On Jan. 6, 2021, when prosecutors say James Grant led the first assault on the U.S. Capitol, the North Carolina man wore a baseball cap with an insignia that bore a map of his home state, along with these words: “Drink Local.”
Last month, Grant did just that. Now he’s going back to jail.
On Dec. 7, after a bizarre interaction with Garner police in a restaurant parking lot, the 29-year-old Cary man was charged with driving while impaired. Police say they found an AR-15 rifle and 60 rounds of .233-caliber ammunition in Grant’s car. When police tried to arrest him, according to court records, Grant tried to flee.
“He then dropped to the ground and stated something to the effect of ‘Just kill me now,’’’ according to a filing by his federal prosecutors.
Grant, according to prosecutors, did all of this — and more — while on pretrial release for his role in the Capitol violence. A Dec. 15 superseding indictment charges him with seven crimes, including multiple felonies tied to what the government says were Grant’s battles with police.
In return for his release from custody on the Capitol charges, Grant promised, among other things, that he would not possess a firearm, not drink excessively, and not drink and drive.
“The defendant had an opportunity to respect the government and the court’s trust in his release pending trial, but has apparently made the conscious decision to abuse that privilege,” prosecutors wrote in calling on U.S. District Judge Timothy Kelly of Washington to revoke Grant’s release.
On Tuesday, Kelly made it official, ordering that Grant return to federal custody for the duration of his case.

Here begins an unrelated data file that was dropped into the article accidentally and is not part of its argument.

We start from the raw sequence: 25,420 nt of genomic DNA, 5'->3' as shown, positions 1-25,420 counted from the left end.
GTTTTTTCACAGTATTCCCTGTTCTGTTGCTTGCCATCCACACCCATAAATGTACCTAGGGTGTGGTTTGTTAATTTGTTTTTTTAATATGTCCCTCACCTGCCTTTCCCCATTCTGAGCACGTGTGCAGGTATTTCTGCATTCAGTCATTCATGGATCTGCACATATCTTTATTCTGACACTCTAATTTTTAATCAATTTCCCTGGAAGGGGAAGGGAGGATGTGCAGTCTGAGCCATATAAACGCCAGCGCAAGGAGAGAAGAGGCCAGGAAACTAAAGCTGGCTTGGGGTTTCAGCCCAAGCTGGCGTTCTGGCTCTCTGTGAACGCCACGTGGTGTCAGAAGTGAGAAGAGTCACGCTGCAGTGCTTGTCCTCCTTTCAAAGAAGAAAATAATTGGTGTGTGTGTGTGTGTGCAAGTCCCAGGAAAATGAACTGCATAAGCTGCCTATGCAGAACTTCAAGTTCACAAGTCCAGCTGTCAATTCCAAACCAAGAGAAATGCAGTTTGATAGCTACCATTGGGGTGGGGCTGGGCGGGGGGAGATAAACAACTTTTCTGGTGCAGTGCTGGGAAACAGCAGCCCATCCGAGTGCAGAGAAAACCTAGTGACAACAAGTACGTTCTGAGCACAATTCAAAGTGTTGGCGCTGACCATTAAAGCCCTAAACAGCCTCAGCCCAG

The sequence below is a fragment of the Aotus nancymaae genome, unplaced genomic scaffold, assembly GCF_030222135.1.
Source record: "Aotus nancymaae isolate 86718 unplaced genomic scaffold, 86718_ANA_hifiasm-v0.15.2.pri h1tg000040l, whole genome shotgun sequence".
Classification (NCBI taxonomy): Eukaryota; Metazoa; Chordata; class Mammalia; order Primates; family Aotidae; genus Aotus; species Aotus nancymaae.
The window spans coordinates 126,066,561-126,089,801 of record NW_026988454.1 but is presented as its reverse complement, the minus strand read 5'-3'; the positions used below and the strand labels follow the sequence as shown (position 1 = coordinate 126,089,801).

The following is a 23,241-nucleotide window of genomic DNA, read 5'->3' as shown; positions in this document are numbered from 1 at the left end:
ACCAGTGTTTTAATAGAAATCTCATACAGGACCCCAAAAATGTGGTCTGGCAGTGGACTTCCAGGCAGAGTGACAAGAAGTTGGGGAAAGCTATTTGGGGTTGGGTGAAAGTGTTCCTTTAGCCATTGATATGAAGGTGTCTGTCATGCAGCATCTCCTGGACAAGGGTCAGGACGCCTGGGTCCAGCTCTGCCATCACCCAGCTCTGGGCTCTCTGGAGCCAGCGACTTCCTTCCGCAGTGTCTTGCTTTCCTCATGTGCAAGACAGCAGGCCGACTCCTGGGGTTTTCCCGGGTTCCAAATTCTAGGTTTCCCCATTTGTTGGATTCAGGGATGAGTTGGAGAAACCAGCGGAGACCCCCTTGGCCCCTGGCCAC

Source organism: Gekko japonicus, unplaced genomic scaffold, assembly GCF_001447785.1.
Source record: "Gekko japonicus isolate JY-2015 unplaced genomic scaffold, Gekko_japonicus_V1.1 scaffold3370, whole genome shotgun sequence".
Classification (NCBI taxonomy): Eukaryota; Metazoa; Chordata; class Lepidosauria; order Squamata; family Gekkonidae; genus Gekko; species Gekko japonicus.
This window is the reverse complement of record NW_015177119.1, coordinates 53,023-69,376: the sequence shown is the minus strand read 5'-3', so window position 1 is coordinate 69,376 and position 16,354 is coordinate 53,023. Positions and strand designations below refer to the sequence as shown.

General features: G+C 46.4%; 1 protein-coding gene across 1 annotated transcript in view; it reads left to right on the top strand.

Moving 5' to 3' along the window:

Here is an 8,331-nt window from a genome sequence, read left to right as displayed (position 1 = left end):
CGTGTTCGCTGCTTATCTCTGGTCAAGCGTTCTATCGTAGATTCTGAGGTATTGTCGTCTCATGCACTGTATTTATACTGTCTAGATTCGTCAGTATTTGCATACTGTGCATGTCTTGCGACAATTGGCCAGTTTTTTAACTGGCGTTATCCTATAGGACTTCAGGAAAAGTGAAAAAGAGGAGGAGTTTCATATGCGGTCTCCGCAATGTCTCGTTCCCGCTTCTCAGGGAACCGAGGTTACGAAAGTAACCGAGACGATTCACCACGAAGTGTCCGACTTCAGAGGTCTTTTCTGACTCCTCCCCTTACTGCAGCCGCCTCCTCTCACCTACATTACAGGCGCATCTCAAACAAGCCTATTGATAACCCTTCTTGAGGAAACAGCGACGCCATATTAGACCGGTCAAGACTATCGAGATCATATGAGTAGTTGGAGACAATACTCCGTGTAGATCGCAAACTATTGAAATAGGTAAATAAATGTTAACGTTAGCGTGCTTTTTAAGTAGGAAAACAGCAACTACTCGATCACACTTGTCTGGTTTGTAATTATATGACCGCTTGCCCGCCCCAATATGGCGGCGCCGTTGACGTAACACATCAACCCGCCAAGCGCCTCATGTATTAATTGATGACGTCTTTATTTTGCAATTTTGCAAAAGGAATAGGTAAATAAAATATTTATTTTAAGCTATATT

Grant’s attorney, Peter Cooper of Washington, declined comment to the Observer on Thursday.
Grant’s behavior in the Capitol riot was decidedly high profile. Federal prosecutors say he and co-defendant Ryan Samsel of Pennsylvania were the first members of the mob supporting former President Donald Trump to attack the Capitol police line surrounding the building. Their goal: Stop congressional certification of Trump’s electoral defeat to Joe Biden and disrupt the transfer of power.
Grant fought with officers — injuring two — and was later seen inside at least two private Senate offices, documents show. If convicted of the charges — particularly two felony counts of assaulting and injuring officers using a dangerous weapon — Grant likely faces prison.
Grant and Samsel “are among those who used violence to set off a chain of events that involved thousands of rioters invading the U.S. Capitol, injuries, deaths, property damage, havoc, and the delay of the certification of a presidential election,” prosecutors wrote in their filing to the judge.
In North Carolina, Grant also found it difficult to follow the law, prosecutors say. In September, before being charged in connection with the Capitol assault, he was charged with DWI and carrying a concealed weapon. After his arrest on the Capitol charges, he twice tested positive for amphetamines, prosecutors say.
On Dec. 7, Garner police answered a 5 a.m. call for a suicide threat at a local restaurant. The officer pulled into the parking lot while Grant was pulling out. Grant waved down the officer. “They probably called on me,” he said, before explaining his role in the “Jan. 6 incident.”
According to Law & Crime, Cooper argued in court Tuesday that Grant had the rifle and ammunition in his car only to get rid of them so he wouldn’t be violating the terms of his release.
Kelly said he did not find the argument credible.
“Both the alleged facts of the (Capitol) case and this new arrest, and Mr. Grant’s positive tests for amphetamines, present me with what I think is a toxic combination of substance abuse problems, potential mental health problems, repeated access to firearms that pose a very serious threat to the community,” Kelly said, according to Law & Crime.
The defendant’s behavior, according to the judge, “strongly suggest that Mr. Grant is unwilling or unable to abide by his conditions of release.”